Dear all,

I am having a problem defining a system which matches what I want.

I start by defining a rectangular graphene lattice of size 0<=x<L in the x
direction and 0<=x<W in the y direction. (By "rectangular" I mean in the
real space coordinates, not the crystallographic coordinates.)

I want to attach a lead to the left-had end of this rectangle, going to
minus infinity. Therefore, I define a lead with translational symmetry
(-1,0) and the appropriate hopping. I attach the lead and plot the system.

When I plot the system, I find that the lead has been attached along the
(0,1) crystallographic direction (so, that is along the (1/2, sqrt(3)/3)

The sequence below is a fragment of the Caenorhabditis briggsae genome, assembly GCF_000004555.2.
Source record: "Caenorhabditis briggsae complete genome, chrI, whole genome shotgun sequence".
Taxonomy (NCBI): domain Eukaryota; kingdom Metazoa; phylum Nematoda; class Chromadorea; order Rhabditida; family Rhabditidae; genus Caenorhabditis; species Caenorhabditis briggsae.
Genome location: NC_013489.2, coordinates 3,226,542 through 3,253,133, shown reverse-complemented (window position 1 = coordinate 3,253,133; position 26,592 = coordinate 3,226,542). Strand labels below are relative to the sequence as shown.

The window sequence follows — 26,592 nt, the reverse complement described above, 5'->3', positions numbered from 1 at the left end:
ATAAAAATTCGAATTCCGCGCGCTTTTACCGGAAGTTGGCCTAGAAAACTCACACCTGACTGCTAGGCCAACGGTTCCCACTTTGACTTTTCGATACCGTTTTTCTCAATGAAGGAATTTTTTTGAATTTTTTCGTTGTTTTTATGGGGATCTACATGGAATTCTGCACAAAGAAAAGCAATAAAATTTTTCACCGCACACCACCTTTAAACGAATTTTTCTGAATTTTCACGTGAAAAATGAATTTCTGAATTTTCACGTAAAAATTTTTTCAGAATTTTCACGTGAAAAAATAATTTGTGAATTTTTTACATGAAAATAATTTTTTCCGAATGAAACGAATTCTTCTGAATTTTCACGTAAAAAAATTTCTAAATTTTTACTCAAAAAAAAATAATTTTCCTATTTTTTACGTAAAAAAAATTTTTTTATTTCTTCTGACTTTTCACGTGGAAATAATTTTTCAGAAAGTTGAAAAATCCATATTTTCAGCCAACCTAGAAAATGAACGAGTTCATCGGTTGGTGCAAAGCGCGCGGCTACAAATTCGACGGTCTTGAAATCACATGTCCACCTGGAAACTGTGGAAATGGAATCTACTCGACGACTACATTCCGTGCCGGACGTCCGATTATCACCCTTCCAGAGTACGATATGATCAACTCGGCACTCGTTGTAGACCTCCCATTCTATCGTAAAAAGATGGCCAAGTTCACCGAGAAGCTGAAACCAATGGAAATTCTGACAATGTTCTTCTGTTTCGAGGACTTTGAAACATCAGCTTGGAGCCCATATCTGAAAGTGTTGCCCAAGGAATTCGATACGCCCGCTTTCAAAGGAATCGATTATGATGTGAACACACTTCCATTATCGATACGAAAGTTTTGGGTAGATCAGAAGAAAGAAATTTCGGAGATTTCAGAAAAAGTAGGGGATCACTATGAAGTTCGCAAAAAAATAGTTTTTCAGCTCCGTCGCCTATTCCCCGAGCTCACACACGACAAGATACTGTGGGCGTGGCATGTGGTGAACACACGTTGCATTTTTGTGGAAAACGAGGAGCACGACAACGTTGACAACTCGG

real space vector). A triangle of extra sites have been added for x<0 (real
space) so that the total shape of the scattering region is now not rectangular.

If I attach another lead with lead.reversed(), a similar thing happens on
the right of the sample so that my scattering region is now a parallelogram.

As I understand it, this should not affect the physics in any way, since the
lead is semi-infinite. But, if I want to draw pictures, plot functions over
the scattering region, and gain physical understanding, it is a bit of a
pain. So, my question is whether there is any way to make the lead attach
along the (0,1) real space direction (which is the same as the (-1,2)
crystallographic direction) and yet maintain the (-1,0) translational symmetry?

If you require a sample program which reproduces this behavior then I can
easily provide that, but I thought I should not extend an already long post

Thanks in advance.


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